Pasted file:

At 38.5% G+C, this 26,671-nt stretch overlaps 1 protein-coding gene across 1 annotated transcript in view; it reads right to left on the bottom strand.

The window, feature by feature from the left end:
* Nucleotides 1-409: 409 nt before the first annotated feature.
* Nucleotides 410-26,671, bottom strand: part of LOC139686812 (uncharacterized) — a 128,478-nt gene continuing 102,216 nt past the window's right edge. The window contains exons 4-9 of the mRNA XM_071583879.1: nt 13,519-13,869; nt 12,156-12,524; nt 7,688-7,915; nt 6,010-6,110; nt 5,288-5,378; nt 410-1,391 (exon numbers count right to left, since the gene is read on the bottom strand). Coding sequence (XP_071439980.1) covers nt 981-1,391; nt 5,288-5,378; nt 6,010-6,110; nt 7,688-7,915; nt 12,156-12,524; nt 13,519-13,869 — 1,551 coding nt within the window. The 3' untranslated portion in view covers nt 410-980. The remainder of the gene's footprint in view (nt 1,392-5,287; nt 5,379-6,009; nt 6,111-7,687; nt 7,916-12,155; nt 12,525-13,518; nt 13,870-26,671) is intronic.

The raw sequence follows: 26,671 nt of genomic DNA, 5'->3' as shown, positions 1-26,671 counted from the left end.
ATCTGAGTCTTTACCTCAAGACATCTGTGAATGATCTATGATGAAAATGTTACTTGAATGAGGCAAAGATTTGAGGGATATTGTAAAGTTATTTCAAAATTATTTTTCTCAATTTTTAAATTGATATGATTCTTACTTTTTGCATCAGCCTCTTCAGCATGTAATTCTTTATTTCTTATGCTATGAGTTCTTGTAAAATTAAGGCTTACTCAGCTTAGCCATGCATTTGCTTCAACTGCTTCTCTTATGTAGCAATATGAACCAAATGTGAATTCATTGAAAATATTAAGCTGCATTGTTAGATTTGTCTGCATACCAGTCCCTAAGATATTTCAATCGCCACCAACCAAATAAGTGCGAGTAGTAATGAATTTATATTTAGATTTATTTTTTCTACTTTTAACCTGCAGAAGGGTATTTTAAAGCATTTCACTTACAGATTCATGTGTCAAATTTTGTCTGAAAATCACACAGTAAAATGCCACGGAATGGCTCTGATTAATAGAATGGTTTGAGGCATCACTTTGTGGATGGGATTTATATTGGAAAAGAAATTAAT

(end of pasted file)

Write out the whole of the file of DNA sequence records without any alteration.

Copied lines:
At 38.5% G+C, this 26,671-nt stretch overlaps 1 protein-coding gene across 1 annotated transcript in view; it reads right to left on the bottom strand.

The window, feature by feature from the left end:
* Nucleotides 1-409: 409 nt before the first annotated feature.
* Nucleotides 410-26,671, bottom strand: part of LOC139686812 (uncharacterized) — a 128,478-nt gene continuing 102,216 nt past the window's right edge. The window contains exons 4-9 of the mRNA XM_071583879.1: nt 13,519-13,869; nt 12,156-12,524; nt 7,688-7,915; nt 6,010-6,110; nt 5,288-5,378; nt 410-1,391 (exon numbers count right to left, since the gene is read on the bottom strand). Coding sequence (XP_071439980.1) covers nt 981-1,391; nt 5,288-5,378; nt 6,010-6,110; nt 7,688-7,915; nt 12,156-12,524; nt 13,519-13,869 — 1,551 coding nt within the window. The 3' untranslated portion in view covers nt 410-980. The remainder of the gene's footprint in view (nt 1,392-5,287; nt 5,379-6,009; nt 6,111-7,687; nt 7,916-12,155; nt 12,525-13,518; nt 13,870-26,671) is intronic.

The raw sequence follows: 26,671 nt of genomic DNA, 5'->3' as shown, positions 1-26,671 counted from the left end.
ATCTGAGTCTTTACCTCAAGACATCTGTGAATGATCTATGATGAAAATGTTACTTGAATGAGGCAAAGATTTGAGGGATATTGTAAAGTTATTTCAAAATTATTTTTCTCAATTTTTAAATTGATATGATTCTTACTTTTTGCATCAGCCTCTTCAGCATGTAATTCTTTATTTCTTATGCTATGAGTTCTTGTAAAATTAAGGCTTACTCAGCTTAGCCATGCATTTGCTTCAACTGCTTCTCTTATGTAGCAATATGAACCAAATGTGAATTCATTGAAAATATTAAGCTGCATTGTTAGATTTGTCTGCATACCAGTCCCTAAGATATTTCAATCGCCACCAACCAAATAAGTGCGAGTAGTAATGAATTTATATTTAGATTTATTTTTTCTACTTTTAACCTGCAGAAGGGTATTTTAAAGCATTTCACTTACAGATTCATGTGTCAAATTTTGTCTGAAAATCACACAGTAAAATGCCACGGAATGGCTCTGATTAATAGAATGGTTTGAGGCATCACTTTGTGGATGGGATTTATATTGGAAAAGAAATTAAT